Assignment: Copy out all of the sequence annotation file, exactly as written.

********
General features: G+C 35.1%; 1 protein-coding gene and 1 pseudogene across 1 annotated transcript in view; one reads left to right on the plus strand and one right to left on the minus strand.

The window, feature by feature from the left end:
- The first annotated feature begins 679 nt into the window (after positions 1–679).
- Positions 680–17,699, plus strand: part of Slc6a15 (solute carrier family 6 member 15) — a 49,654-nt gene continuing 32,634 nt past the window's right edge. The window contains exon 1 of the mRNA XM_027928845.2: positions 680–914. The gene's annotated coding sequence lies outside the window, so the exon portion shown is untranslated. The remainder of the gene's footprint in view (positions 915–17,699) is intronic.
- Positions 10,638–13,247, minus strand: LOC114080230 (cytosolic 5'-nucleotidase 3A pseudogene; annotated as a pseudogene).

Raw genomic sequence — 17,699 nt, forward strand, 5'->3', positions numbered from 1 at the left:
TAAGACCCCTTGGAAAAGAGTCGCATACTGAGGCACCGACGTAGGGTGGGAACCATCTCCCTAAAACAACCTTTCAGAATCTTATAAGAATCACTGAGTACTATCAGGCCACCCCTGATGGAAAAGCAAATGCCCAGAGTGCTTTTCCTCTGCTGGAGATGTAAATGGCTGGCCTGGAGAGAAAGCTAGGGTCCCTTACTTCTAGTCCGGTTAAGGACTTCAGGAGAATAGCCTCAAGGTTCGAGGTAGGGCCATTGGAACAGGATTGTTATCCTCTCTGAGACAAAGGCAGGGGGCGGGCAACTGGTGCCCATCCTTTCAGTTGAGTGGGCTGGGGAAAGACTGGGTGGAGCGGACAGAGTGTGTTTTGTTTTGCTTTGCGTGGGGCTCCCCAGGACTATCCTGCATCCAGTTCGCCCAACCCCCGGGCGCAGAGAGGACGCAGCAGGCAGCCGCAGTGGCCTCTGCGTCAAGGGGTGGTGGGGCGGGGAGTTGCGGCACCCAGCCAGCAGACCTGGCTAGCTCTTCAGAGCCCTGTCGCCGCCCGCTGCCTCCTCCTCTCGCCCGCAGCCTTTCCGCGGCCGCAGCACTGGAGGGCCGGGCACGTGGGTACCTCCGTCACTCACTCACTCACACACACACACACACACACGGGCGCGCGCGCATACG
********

General features: G+C 35.1%; 1 protein-coding gene and 1 pseudogene across 1 annotated transcript in view; one reads left to right on the plus strand and one right to left on the minus strand.

The window, feature by feature from the left end:
- The first annotated feature begins 679 nt into the window (after positions 1–679).
- Positions 680–17,699, plus strand: part of Slc6a15 (solute carrier family 6 member 15) — a 49,654-nt gene continuing 32,634 nt past the window's right edge. The window contains exon 1 of the mRNA XM_027928845.2: positions 680–914. The gene's annotated coding sequence lies outside the window, so the exon portion shown is untranslated. The remainder of the gene's footprint in view (positions 915–17,699) is intronic.
- Positions 10,638–13,247, minus strand: LOC114080230 (cytosolic 5'-nucleotidase 3A pseudogene; annotated as a pseudogene).

Raw genomic sequence — 17,699 nt, forward strand, 5'->3', positions numbered from 1 at the left:
TAAGACCCCTTGGAAAAGAGTCGCATACTGAGGCACCGACGTAGGGTGGGAACCATCTCCCTAAAACAACCTTTCAGAATCTTATAAGAATCACTGAGTACTATCAGGCCACCCCTGATGGAAAAGCAAATGCCCAGAGTGCTTTTCCTCTGCTGGAGATGTAAATGGCTGGCCTGGAGAGAAAGCTAGGGTCCCTTACTTCTAGTCCGGTTAAGGACTTCAGGAGAATAGCCTCAAGGTTCGAGGTAGGGCCATTGGAACAGGATTGTTATCCTCTCTGAGACAAAGGCAGGGGGCGGGCAACTGGTGCCCATCCTTTCAGTTGAGTGGGCTGGGGAAAGACTGGGTGGAGCGGACAGAGTGTGTTTTGTTTTGCTTTGCGTGGGGCTCCCCAGGACTATCCTGCATCCAGTTCGCCCAACCCCCGGGCGCAGAGAGGACGCAGCAGGCAGCCGCAGTGGCCTCTGCGTCAAGGGGTGGTGGGGCGGGGAGTTGCGGCACCCAGCCAGCAGACCTGGCTAGCTCTTCAGAGCCCTGTCGCCGCCCGCTGCCTCCTCCTCTCGCCCGCAGCCTTTCCGCGGCCGCAGCACTGGAGGGCCGGGCACGTGGGTACCTCCGTCACTCACTCACTCACACACACACACACACACACGGGCGCGCGCGCATACG